Check your credit report annually.  The Federal Trade Commission has reported that the only true free annual credit report Web site is  This is where you want to check your credit and see if there is anything wild going on with your credit.  Check to make sure there are no new loans or credit accounts that you did not sign up for.  Look and see if there are collection accounts listed and find out why.  Make sure your contact information is correct for all three major credit bureaus, (Equifax, Experian, TransUnion).  Speaking of which, make sure you check all three reports for accuracy in reporting.  Not all creditors report to every bureau but you can make sure that if a creditor reports that you are current to Experian, for example, that they also report you as current to TransUnion, if they report to both.  Unless you are actively managing your credit to qualify for a loan, you will only need to check your report every year.  We are not going to discuss identity theft in any greater detail other than to say that it is out there and it does happen.  But, if you are careful about the websites you visit and where you enter your social security number, then you should be safe from online identity theft.  Also, do not download viruses or other malware.

There are a couple things to keep in mind when managing your credit.  Creditors also do not like to lend money to nomadic tribes.  Meaning, do not move too much.  Unless you are in the military, creditors do not expect their borrowers to move twice in two years.  Also, try and keep your job.  Stable income is important to a creditor.  If you have managed to stay at the same job for longer than two years that is a great sign that you will likely stay employed.  If you have to change jobs then try to do the same work at the new place of employment.  Creditors understand that people change jobs for a variety of reasons.  They also understand that if you are doing the same work for another company it was probably a simple career progression.  Do not apply for new credit more than once or twice a year.  Too many application triggered credit inquiries will bring down your credit score.  A couple a year is no problem unless your credit health is already lower than it should be.  Until you get your debt recovery in full swing, you might consider staying away from credit applications.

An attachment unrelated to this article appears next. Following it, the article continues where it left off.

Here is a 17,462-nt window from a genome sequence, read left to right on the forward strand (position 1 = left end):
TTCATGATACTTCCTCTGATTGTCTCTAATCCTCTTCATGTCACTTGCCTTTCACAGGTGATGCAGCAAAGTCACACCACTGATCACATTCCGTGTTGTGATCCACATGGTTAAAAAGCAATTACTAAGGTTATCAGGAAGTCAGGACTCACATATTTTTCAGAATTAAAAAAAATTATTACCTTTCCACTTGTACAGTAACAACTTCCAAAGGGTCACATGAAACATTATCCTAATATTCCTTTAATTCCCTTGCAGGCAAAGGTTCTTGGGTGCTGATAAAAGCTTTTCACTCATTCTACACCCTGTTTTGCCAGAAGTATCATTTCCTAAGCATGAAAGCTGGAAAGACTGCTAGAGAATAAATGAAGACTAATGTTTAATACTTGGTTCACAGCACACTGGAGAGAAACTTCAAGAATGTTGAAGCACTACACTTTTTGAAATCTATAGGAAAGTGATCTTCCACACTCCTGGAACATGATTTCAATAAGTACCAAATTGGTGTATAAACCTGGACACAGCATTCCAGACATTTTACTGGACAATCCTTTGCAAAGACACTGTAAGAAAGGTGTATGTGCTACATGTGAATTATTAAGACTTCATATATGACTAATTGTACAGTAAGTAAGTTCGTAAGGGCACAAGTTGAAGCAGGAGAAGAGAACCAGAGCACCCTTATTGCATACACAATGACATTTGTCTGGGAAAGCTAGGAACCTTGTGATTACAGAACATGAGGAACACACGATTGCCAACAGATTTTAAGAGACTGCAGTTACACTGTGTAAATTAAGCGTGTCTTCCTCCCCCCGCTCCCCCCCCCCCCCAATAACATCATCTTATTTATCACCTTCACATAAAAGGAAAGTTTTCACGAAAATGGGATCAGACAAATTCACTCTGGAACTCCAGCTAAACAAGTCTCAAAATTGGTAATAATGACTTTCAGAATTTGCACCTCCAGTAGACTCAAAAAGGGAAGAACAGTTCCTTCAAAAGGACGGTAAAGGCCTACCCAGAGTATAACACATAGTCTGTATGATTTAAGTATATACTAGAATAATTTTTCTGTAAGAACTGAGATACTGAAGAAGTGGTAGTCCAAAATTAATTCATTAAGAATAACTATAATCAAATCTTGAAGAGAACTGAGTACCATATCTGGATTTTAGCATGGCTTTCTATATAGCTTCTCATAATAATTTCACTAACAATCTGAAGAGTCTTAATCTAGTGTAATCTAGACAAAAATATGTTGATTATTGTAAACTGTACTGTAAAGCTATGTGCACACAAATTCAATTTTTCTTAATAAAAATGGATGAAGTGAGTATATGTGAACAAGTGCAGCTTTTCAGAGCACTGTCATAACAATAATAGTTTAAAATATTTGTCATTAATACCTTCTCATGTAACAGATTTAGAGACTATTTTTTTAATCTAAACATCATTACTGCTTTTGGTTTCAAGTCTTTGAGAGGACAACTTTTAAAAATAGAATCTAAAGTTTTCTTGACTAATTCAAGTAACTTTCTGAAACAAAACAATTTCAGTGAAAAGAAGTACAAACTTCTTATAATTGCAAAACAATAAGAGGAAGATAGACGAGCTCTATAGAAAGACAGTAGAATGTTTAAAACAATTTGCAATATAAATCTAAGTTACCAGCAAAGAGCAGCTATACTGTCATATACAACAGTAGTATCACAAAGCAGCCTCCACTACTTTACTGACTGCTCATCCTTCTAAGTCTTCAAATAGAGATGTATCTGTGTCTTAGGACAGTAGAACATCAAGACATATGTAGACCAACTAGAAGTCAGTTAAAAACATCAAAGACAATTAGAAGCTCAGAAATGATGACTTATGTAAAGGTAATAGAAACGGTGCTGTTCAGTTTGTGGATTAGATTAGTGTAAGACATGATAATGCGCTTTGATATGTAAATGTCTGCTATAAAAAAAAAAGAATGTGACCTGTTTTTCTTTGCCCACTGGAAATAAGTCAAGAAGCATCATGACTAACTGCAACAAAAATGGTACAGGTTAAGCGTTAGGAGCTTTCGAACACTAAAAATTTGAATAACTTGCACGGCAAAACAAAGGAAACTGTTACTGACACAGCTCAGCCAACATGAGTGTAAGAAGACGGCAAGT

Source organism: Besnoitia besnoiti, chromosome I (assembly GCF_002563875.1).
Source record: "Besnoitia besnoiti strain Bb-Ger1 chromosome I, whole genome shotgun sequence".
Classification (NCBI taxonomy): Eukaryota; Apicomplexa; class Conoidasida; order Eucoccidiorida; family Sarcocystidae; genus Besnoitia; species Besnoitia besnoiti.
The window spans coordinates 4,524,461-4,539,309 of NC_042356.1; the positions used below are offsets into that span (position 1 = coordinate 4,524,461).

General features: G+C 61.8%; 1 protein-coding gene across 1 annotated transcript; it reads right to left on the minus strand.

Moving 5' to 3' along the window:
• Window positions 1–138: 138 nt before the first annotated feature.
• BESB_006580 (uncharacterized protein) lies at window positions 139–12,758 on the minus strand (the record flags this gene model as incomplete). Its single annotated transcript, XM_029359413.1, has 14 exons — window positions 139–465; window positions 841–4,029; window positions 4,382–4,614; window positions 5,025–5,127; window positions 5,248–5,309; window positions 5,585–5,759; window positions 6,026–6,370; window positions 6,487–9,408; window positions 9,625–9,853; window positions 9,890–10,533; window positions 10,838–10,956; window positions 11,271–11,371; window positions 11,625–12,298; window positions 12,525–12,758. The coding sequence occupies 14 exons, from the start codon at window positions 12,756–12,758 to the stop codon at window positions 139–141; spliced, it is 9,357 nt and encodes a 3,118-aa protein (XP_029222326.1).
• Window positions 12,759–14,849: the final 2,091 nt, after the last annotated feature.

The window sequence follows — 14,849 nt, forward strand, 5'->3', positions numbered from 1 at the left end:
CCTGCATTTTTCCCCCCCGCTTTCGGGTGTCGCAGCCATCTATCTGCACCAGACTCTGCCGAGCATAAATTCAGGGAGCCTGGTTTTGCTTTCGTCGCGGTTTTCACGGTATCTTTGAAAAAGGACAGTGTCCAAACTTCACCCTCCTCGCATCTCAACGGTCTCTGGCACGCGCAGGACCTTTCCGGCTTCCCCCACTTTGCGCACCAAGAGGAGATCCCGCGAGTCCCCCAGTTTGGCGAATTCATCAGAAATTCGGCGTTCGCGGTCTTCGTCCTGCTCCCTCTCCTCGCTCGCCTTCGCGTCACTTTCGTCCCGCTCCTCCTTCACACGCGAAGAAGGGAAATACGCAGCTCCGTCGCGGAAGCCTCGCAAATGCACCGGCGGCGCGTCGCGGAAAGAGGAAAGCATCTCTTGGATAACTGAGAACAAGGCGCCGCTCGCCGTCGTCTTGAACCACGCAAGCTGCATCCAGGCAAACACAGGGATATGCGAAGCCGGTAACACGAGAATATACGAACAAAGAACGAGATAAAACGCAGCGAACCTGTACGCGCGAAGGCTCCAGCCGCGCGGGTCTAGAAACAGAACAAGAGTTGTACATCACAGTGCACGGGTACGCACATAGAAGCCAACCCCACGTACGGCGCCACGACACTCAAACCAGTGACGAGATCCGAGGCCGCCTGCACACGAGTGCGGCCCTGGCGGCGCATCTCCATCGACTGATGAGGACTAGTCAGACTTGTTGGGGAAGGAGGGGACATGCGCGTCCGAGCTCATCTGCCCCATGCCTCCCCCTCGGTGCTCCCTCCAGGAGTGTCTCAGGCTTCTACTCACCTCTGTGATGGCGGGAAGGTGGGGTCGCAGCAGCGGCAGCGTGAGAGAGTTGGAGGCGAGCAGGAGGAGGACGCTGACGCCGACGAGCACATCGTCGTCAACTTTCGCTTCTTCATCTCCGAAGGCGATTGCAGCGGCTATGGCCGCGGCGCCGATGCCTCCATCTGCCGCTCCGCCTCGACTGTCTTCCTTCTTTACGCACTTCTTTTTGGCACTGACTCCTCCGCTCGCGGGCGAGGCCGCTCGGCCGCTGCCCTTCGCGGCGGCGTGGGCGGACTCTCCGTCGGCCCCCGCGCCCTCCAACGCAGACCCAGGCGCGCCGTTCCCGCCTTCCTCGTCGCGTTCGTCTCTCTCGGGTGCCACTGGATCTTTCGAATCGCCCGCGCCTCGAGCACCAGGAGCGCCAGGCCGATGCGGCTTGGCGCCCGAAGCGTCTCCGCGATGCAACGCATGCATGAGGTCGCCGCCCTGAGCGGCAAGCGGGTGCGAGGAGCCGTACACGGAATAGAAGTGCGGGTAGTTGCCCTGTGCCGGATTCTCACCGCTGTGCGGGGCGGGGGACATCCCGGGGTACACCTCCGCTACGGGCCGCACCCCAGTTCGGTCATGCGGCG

The most important aspect of debt recovery and credit management is to see it all the way through.  You really can be rich and defining "rich" is easy.  Somebody is rich when they have no substantial debt, have assets equal or greater than one-million dollars, and have income enough to support themselves.  Now, maybe that's not everybody's definition but that is ours.  You meet rich people every day and never know it.  Believe it or not, a rich person can drive a beat up old car and clip coupons.  Most rich people do not waste money.  Most rich people are self made and got to that level by learning and maintaining sound financial habits.  We want everyone to be rich and anybody can be rich but not everyone is because it requires either being given enough money to be considered rich or it requires a long-term financial strategy that begins with a discipline that most are never taught.  It goes beyond never outspending your income.  There are little things you can do every day to build up your wealth.  The fact that you are reading this now should be evidence enough that you have what it takes to be a rich person.  There is no magic pill to get rich but there is formula that works like magic.  Getting out of debt and managing your credit are a large part of that formula.

Related News Headlines:
debt settlement | News | Financial Calculators | Debt Management Advice | F.A.Q. | Careers | About Debt Free USA | Terms of Use | Privacy Policy |Sitemap
We provide Debt Settlement and Debt Management Programs in the following states: Alabama, Alaska, Arizona, Arkansas, California, Colorado, Connecticut, Florida, Gorgia, Illinois, Indiana, Iowa, Lousiana, Maryland, Massechussettes, Michigan, Minnisota, Montana, Mosouri, Nebraska, Nevada, New Mexico, New York, Ohio, Oklahoma, Oregon, Pennsylvania, Rhode Island, South Dakota, Tennesee, Texas, Utah, Washington.
*Individual results may vary and are based on the ability to save funds and successful completion of the program terms. Debt Settlement program does not assume or pay any consumer debts, and does not provide tax or legal advice. Program not available in all states. Read and understand all contract terms prior to enrollment.
Copyright © 2009 Debt Free USA. All Rights Reserved.